A study concluded that of 61 Ragdoll cats assessed, 77.1% had type A, 4.9% type B and 18% type AB. The predominant type, is therefore A. Type AB is extremely rare cats. There is an unusually high percentage of Ragdoll cats with type AB blood. Type AB cats have no alloantibodies to either Type A or Type B antigen. The study authors concluded that: “The presence of all 3 feline blood types and a relatively high incidence of AB type cats make Ragdolls an ideal donor breed to include in feline blood transfusion programs.”
Domestic cats might need a blood transfusion in emergencies such as when there is severe bleeding or perhaps a destruction of red blood cells because of a certain disease. If a cat becomes anaemic they might need a blood transfusion and cats with blood clotting disorders often require repeated transfusions according to veterinarian sources.
Blood transfusions need to be carried out with great caution because a mismatch can be fatal to the recipient cat or there might be a reaction. The Pet Blood Bank has a useful page on feline blood typing and in that article they provide a table which I have reproduced below, I hope with their retrospective permission, which provides information on feline blood type compatibility.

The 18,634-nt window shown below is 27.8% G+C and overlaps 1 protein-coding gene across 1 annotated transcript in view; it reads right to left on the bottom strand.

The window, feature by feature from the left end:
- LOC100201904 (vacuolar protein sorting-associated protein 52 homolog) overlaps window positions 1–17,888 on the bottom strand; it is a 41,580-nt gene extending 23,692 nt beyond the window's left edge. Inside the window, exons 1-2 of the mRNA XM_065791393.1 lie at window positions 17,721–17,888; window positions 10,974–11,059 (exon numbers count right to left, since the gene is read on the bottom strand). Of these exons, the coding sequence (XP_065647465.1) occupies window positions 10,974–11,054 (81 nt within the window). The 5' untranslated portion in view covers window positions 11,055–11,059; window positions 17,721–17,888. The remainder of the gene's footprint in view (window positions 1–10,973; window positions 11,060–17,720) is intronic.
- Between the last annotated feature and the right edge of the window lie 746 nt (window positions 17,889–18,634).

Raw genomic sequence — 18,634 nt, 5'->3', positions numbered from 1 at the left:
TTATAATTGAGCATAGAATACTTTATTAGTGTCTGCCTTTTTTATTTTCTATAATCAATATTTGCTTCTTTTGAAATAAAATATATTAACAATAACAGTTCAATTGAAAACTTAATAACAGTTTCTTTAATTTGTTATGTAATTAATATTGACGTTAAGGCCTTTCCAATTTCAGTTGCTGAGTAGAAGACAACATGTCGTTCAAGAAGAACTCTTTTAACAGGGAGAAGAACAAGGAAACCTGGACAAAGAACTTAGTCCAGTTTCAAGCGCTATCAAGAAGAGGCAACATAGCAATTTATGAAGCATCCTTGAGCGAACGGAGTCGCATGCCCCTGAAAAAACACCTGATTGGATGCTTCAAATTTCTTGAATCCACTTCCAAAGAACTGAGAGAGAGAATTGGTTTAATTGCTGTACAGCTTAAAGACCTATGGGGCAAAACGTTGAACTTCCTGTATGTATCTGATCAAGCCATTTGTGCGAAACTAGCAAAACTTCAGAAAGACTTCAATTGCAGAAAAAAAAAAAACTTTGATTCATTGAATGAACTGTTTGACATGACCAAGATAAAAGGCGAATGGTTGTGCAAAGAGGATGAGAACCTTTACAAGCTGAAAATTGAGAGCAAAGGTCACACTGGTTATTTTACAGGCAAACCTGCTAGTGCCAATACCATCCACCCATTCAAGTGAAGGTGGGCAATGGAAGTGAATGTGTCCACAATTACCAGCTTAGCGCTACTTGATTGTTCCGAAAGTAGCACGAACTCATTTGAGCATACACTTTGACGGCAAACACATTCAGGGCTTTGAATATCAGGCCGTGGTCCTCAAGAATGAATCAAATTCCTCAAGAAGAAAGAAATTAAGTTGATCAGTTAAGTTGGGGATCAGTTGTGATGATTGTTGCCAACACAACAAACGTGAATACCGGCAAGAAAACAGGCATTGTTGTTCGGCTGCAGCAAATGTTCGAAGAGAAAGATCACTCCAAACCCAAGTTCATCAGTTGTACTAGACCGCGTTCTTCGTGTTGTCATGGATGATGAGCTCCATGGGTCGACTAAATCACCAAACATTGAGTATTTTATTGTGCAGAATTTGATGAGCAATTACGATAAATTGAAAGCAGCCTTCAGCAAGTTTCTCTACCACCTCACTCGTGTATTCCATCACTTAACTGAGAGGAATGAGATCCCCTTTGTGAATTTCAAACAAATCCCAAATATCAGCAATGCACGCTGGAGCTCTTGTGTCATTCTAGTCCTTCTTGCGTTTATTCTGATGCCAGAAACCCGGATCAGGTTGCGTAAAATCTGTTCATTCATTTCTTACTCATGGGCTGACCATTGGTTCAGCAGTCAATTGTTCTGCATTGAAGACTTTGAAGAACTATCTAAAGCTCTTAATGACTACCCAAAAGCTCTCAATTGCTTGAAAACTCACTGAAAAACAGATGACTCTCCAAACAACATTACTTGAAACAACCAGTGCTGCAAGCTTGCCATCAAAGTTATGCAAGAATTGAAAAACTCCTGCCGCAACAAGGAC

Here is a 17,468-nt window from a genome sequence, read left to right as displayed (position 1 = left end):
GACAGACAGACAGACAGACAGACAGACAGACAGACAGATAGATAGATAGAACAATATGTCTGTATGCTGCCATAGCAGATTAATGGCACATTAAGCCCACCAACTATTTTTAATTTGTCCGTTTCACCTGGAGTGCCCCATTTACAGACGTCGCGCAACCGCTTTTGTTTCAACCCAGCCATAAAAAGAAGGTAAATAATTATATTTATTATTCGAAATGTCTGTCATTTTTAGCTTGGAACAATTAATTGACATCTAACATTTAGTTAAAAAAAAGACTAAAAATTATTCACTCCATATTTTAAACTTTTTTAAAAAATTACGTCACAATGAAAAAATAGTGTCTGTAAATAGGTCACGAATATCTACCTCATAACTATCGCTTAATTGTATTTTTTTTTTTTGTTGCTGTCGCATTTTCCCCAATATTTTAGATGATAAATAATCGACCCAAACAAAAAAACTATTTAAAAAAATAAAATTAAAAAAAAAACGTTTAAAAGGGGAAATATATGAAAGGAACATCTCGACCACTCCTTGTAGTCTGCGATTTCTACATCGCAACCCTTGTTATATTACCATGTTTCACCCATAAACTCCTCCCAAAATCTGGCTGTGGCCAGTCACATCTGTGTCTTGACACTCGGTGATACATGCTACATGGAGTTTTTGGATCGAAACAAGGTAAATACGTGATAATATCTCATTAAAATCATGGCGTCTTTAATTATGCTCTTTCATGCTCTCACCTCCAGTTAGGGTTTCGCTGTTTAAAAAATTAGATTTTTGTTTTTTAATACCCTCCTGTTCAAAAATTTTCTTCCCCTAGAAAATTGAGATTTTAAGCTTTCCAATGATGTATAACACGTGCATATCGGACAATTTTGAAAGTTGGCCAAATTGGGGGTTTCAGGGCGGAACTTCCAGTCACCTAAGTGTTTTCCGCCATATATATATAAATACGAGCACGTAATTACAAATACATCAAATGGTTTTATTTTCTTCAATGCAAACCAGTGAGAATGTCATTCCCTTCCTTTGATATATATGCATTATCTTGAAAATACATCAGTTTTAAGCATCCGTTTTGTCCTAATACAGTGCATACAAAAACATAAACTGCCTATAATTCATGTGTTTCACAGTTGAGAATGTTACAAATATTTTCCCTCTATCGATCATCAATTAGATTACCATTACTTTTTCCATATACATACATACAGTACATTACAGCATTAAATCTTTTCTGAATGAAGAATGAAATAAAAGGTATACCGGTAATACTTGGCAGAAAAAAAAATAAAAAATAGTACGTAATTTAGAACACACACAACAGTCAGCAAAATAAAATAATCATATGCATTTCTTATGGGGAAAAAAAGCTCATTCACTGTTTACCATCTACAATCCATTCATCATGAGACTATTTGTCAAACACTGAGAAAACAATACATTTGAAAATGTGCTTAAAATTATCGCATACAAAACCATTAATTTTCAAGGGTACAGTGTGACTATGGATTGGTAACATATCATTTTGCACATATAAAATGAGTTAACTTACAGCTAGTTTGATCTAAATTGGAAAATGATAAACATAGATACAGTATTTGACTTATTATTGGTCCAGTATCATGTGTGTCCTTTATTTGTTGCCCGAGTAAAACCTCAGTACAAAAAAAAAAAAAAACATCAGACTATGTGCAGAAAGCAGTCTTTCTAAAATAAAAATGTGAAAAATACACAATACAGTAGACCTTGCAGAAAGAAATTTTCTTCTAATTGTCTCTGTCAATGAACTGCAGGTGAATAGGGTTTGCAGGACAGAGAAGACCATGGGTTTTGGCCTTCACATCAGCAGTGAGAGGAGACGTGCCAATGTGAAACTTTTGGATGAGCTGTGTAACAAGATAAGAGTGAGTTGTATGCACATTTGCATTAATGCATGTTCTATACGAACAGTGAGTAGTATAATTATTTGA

|Recipient type A
|Recipient type B
|Recipient type AB
|Donor type A
|may be fatal
|Donor type B
|Donor type AB
|may be fatal
P.S. Normal values for systolic blood pressure (SBP) in apparently healthy cats have been reported as 125.1 ± 10.6 mmHg and 126.0 ± 4.4 mmHg. The pulse of cats ranges from 140 to 220 beats a minute; considerably higher than for humans. Is this one reason why cats have shorter lifespans than humans?
Study referred to: Assessment of blood types of Ragdoll cats for transfusion purposes. Link: https://doi.org/10.1111/vcp.12048
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